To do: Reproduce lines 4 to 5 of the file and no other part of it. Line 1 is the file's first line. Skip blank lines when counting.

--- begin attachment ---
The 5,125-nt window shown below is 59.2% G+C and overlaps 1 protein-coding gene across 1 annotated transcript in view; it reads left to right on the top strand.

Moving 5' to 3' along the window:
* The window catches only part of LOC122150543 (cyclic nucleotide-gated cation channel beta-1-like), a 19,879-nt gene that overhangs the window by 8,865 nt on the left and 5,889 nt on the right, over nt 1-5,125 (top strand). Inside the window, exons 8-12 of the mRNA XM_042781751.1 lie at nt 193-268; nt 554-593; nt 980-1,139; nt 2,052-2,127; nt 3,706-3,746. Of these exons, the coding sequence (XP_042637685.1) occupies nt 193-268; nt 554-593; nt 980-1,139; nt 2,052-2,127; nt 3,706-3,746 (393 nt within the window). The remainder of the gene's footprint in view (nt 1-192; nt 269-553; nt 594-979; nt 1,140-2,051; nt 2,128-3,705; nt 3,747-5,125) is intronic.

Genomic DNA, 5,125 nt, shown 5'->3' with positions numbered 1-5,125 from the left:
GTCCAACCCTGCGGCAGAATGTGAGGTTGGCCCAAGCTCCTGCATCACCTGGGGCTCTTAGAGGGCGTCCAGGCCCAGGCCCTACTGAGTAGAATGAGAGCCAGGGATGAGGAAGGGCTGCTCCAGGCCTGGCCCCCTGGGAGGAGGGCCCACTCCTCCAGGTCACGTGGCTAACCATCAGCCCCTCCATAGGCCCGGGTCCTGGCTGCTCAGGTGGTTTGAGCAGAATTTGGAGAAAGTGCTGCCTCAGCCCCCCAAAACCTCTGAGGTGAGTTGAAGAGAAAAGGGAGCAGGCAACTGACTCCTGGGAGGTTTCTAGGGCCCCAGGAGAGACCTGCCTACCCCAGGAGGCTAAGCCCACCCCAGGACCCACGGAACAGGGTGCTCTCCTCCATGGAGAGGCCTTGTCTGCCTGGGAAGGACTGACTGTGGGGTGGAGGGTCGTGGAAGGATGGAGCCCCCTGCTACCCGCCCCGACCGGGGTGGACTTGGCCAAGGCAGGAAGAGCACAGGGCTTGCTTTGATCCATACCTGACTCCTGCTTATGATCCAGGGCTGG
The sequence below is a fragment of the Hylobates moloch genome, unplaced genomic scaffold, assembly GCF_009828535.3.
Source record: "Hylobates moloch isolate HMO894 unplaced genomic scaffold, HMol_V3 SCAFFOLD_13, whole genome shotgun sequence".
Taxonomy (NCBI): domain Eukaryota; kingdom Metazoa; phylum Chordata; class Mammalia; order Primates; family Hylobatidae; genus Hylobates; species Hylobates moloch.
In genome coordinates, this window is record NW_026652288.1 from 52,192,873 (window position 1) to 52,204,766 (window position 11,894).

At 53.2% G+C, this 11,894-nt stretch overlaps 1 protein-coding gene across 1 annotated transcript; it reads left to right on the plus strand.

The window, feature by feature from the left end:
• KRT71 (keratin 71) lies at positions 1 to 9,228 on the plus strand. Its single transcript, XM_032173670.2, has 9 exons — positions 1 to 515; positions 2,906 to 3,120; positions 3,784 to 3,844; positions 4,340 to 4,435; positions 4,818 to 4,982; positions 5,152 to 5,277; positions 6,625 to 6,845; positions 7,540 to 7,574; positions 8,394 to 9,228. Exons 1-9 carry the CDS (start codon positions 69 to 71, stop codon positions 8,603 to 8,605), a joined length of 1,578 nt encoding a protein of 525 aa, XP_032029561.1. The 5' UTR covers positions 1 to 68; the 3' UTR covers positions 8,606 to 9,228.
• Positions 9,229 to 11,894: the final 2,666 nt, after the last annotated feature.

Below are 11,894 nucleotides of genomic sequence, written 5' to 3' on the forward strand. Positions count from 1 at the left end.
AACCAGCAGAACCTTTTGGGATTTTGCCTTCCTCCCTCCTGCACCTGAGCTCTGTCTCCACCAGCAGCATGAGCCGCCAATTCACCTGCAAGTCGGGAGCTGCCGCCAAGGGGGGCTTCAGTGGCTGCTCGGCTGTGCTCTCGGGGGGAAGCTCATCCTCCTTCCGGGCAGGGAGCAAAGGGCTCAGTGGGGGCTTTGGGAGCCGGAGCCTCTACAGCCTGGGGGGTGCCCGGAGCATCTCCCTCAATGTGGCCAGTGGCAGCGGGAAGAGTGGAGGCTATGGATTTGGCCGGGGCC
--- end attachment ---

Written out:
Genomic DNA, 5,125 nt, shown 5'->3' with positions numbered 1-5,125 from the left:
GTCCAACCCTGCGGCAGAATGTGAGGTTGGCCCAAGCTCCTGCATCACCTGGGGCTCTTAGAGGGCGTCCAGGCCCAGGCCCTACTGAGTAGAATGAGAGCCAGGGATGAGGAAGGGCTGCTCCAGGCCTGGCCCCCTGGGAGGAGGGCCCACTCCTCCAGGTCACGTGGCTAACCATCAGCCCCTCCATAGGCCCGGGTCCTGGCTGCTCAGGTGGTTTGAGCAGAATTTGGAGAAAGTGCTGCCTCAGCCCCCCAAAACCTCTGAGGTGAGTTGAAGAGAAAAGGGAGCAGGCAACTGACTCCTGGGAGGTTTCTAGGGCCCCAGGAGAGACCTGCCTACCCCAGGAGGCTAAGCCCACCCCAGGACCCACGGAACAGGGTGCTCTCCTCCATGGAGAGGCCTTGTCTGCCTGGGAAGGACTGACTGTGGGGTGGAGGGTCGTGGAAGGATGGAGCCCCCTGCTACCCGCCCCGACCGGGGTGGACTTGGCCAAGGCAGGAAGAGCACAGGGCTTGCTTTGATCCATACCTGACTCCTGCTTATGATCCAGGGCTGG